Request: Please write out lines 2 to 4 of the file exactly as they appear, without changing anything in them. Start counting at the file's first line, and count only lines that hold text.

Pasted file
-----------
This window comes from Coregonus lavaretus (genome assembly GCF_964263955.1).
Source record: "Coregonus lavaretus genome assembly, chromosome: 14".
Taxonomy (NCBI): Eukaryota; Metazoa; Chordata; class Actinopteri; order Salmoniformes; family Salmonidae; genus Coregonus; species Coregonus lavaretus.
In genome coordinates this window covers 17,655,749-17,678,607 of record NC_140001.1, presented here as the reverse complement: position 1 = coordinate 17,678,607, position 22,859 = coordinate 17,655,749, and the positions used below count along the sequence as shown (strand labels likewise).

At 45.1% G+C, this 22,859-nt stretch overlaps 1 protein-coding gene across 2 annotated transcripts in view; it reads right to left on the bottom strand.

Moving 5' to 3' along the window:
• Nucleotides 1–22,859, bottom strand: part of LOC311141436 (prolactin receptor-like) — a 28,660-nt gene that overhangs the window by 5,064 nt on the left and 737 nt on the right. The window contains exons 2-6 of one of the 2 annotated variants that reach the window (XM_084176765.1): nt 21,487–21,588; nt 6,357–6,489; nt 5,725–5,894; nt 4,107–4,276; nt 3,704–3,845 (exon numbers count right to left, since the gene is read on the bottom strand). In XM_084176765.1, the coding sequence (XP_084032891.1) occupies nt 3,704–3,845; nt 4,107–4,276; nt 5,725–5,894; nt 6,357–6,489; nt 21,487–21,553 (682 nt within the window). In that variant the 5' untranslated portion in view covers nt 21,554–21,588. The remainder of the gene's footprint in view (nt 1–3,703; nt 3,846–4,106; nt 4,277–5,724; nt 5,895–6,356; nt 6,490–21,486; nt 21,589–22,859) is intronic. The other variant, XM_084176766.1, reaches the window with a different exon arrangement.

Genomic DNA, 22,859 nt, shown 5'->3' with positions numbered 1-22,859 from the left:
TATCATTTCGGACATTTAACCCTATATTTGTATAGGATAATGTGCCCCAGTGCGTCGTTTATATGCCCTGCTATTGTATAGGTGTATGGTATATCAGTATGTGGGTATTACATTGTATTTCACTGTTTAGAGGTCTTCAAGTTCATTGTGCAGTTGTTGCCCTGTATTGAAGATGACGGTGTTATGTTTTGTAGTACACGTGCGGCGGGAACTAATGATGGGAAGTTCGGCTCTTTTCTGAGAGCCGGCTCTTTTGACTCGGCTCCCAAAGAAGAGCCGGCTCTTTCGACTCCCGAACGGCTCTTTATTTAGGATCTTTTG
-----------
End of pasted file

Source record: "Coregonus lavaretus genome assembly, chromosome: 14".
Taxonomy (NCBI): Eukaryota; Metazoa; Chordata; class Actinopteri; order Salmoniformes; family Salmonidae; genus Coregonus; species Coregonus lavaretus.
In genome coordinates this window covers 17,655,749-17,678,607 of record NC_140001.1, presented here as the reverse complement: position 1 = coordinate 17,678,607, position 22,859 = coordinate 17,655,749, and the positions used below count along the sequence as shown (strand labels likewise).